In the wake of damaging reports about Los Angeles’ unpreparedness for the next Big One, Mayor Eric Garcetti yesterday proposed a new earthquake plan that, if passed, would require owners to retrofit thousands of wood frame and concrete buildings.
The report, led by the mayor’s Science Advisor for Seismic Safety, Dr. Lucy Jones, would specifically target “soft-first-story” buildings and “non-ductile reinforced concrete” buildings built before 1980. It also recommends shoring up the city’s water supply in the case of an earthquake, developing an alternative firefighting water supply and facilitating stronger pipes and aqueducts. The effort would also upgrade the city’s telecommunications and power networks to prevent dangerous disruptions. You can read the full report here.
“Instead of being complacent and then jarred into action by a devastating earthquake, LA is moving forward proactively,” Garcetti said in a statement. The city’s last major earthquake legislation came in the 1980’s, requiring retrofit of vulnerable brick buildings.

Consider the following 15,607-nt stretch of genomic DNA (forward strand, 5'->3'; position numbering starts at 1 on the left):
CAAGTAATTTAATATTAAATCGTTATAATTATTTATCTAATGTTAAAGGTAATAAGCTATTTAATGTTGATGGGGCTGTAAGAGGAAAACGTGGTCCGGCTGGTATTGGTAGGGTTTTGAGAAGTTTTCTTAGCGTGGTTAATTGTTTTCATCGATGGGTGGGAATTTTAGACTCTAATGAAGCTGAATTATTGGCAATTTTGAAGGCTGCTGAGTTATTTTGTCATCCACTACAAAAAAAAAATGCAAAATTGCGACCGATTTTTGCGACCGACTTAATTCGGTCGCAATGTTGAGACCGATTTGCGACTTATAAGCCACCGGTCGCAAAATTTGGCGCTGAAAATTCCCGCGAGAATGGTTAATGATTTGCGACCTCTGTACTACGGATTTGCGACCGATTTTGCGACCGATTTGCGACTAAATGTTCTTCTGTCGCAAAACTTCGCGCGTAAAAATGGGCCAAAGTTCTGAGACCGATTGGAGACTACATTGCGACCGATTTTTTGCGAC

Outside of political questions, the biggest issue to implementation, of course, would be cost. According to the LA Times, the cost of retrofitting a modest wooden apartment building ranges from $60,000 to $130,000. According to the New York Times the cost of retrofitting some builders could easily exceed $1 million each.
The mayor has no formal plan to aid property owners with payment, but he offered the prospect of tax breaks (such as a 5-year business-tax exemption), access to private lenders, the waiving of permit fees, and CEQA exemptions as possible aids. As for improving public infrastructure Garcetti has proposed a statewide “Seismic Resilience Bond Measure” that could be introduced in a future election.
According to insurer Swiss Re, Los Angeles faces greater risks of catastrophic loss from earthquakes than any city in the world except Tokyo, Jakarta, and Manila. Sobering thought. As California State Geologist John Parish told AN, “This ain’t Kansas.” Some business leaders have argued that plan will be too expensive without substantial financial assistance. Others argue that it’s being proposed too late.